FACT CHECK: 4 Claims From The Fourth Democratic Debate

Trevor Schakohl, Elias Atienza | Contributor

CNN and The New York Times jointly held the fourth Democratic presidential debate Tuesday night in Ohio where 12 candidates covered topics ranging from reproductive rights to jobs.

Here are four checks on their claims.

Claim 1: “The people of Hong Kong rise up for democracy and don’t get a peep of support from the president,” said South Bend, Indiana, Mayor Pete Buttigieg.

Thousands of Hong Kong residents are currently engaged in demonstrations against the Chinese government. They began as protests against now-withdrawn extradition legislation but has since evolved into a broader movement for the region’s autonomy.

Trump, some noted, has largely offered muted responses to the protests that have been ongoing in Hong Kong since June. In August, for example, he told reporters, “That’s between Hong Kong and that’s between China, because Hong Kong is a part of China. They’ll have to deal with that themselves. They don’t need advice.”

At other times, however, the president seems to have made more assertive comments, including during his Sept. 24 address at the United Nations. Vox called his words the “most forceful comments yet in defense of Hong Kong.”

“The world fully expects that the Chinese government will honor its binding treaty made with the British and registered with the United Nations in which China commits to protect Hong Kong’s freedom, legal system, and democratic ways of life,” said Trump. “How China chooses to handle this situation will say a great deal about its role in the world in the future. We are all counting on President Xi as a great leader.”

Claim 2: “Ohio, Michigan, and Pennsylvania actually in the latest jobs data have lost jobs, not gained them,” said former Secretary of Housing and Urban Development Julian Castro.

All three states saw an increase in the number of jobs in August, according to the most recent data from the Bureau of Labor Statistics (BLS). Pennsylvania had the highest gain in jobs, with approximately 16,500 non-farm jobs added from July to August. During the same time period, Michigan gained 6,100, and Ohio gained 3,700.

The number of unemployed people, though, has gone up by approximately 2,600 in Ohio and 4,400 in Pennsylvania, according to the same data sets. It went down by 1,700 in Michigan.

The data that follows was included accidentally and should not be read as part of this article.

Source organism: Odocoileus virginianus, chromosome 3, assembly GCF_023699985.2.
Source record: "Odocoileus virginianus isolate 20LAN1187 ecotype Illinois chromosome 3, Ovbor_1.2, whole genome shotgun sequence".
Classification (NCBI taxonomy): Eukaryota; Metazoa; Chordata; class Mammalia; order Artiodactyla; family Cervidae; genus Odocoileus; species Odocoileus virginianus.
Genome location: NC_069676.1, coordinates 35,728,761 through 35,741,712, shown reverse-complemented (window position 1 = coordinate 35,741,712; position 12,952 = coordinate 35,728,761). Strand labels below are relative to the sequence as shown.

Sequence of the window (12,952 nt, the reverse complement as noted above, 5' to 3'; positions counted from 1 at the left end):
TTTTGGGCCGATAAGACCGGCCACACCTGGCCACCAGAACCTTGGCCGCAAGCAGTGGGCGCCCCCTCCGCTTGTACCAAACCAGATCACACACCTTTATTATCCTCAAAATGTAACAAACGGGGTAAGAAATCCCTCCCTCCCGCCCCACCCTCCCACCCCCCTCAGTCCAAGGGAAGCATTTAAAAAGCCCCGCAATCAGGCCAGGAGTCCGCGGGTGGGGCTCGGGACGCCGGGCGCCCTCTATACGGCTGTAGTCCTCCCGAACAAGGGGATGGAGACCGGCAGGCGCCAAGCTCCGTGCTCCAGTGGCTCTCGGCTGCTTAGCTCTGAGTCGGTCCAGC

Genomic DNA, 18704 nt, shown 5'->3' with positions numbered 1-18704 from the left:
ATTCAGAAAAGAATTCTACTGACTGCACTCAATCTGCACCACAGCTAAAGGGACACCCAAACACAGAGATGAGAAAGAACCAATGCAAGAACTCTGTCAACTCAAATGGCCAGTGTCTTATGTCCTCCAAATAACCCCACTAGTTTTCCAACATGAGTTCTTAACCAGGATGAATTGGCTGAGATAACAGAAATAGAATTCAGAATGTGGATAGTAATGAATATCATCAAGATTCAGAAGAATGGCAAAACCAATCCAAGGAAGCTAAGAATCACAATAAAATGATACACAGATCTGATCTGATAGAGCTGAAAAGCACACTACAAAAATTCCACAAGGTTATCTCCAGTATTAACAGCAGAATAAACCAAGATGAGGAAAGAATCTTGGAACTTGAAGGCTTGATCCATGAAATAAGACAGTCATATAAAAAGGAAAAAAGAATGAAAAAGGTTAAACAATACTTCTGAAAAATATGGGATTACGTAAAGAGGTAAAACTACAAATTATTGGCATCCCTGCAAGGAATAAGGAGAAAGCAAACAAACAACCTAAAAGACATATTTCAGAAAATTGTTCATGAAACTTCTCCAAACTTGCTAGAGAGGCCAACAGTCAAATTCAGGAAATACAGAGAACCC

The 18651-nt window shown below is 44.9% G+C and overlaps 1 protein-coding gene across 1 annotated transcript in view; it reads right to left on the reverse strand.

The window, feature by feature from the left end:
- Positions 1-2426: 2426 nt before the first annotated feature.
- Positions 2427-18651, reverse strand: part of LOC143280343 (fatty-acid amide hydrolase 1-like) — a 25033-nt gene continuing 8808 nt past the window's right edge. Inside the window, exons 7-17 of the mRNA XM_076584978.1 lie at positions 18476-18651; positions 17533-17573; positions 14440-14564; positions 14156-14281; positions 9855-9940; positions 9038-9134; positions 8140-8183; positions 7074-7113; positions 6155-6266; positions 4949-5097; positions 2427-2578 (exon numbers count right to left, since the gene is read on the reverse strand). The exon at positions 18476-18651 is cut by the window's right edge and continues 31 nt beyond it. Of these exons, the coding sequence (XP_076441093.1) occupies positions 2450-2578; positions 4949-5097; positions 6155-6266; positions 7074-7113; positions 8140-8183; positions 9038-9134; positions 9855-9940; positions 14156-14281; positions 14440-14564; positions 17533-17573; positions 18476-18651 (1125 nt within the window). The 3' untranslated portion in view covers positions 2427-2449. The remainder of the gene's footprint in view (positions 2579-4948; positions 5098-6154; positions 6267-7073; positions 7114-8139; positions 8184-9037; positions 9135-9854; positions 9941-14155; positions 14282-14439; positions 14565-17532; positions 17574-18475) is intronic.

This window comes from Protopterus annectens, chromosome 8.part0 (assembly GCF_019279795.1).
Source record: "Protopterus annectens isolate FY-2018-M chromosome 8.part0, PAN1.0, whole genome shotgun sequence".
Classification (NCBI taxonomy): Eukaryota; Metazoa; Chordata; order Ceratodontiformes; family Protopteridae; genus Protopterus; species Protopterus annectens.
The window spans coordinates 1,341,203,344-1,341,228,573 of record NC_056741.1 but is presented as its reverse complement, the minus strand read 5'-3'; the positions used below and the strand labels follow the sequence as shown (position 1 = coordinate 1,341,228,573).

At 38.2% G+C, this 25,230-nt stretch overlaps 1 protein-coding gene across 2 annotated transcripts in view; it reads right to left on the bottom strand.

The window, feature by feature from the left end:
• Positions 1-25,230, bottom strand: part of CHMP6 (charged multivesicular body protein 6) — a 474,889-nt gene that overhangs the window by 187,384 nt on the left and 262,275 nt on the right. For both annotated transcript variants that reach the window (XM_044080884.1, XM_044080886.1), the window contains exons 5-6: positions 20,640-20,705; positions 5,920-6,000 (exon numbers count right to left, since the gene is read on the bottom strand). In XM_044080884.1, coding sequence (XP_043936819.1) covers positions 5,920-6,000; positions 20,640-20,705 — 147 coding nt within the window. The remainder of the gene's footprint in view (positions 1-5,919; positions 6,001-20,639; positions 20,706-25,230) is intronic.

Castro’s campaign told PolitiFact that he was comparing figures from March with ones from July, as the August numbers are preliminary and will be revised before being made official. BLS data show the number of jobs does decrease during that time period. However, he failed to mention that he was not using a consecutive month-to-month measure when he made the statement about job trends during the debate.

Claim 3: “Three out of four Americans believe in the rule of Roe v. Wade,” said Massachusetts Sen. Elizabeth Warren.

This wasn’t the first time the statistic was mentioned on the debate stage last night. Minnesota Sen. Amy Klobuchar also said that “over 75 percent” of people want Roe v. Wade to remain “on the books.”

This figure may come from a June NPR/PBS NewsHour/Marist Poll that found that 77 percent of Americans want to uphold Roe v. Wade, the landmark Supreme Court ruling that made abortion legal in the U.S. Within that, 26 percent said that they would like to see it upheld but with more restrictions; 21 percent want the ruling to be expanded to allow abortion under any circumstances; and 14 percent reported that they wanted some of the restrictions currently under Roe v. Wade reduced.

13 percent of total respondents said it should be overturned, according to the same June poll.

Other polls show support for Roe v. Wade slightly lower, in the 60 to 70 percent range. A Gallup poll from June found that 60 percent of Americans do not want the Supreme Court to overturn their ruling, for instance. A more recent poll from Pew Research Center put support for the ruling at 70 percent in August.

Claim 4: “The leading cause of death of young black men in America is gun violence, more than the top other six reasons total,” said California Sen. Kamala Harris. 

Young black men make up a disproportionately large number of those killed by gun violence in the U.S., according to Amnesty International. From 2014 to 2015, homicide was the leading cause of death for young black men from ages 15 to 24, killing 5,132 – of which 4,817 homicides, or roughly 94 percent, were the result of gun violence, according to the Centers for Disease Prevention and Control (CDC).

As Sen. Kamala Harris suggests, gun violence alone has killed more black men in this age bracket than the next six top causes of death combined, according to data from the CDC. Unintentional injury, suicide, heart disease, malignant tumors, chronic lower respiratory disease and HIV combined killed a total of 4,049 in the same period.

In 2016, homicide was once again the leading cause of death for black men in the age brackets of 1 to 19 and 20 to 44, but a detailed breakdown related to firearms does not appear to be available, according to CDC data.

Brad Sylvester contributed to this report.

Trevor Schakohl, Elias Atienza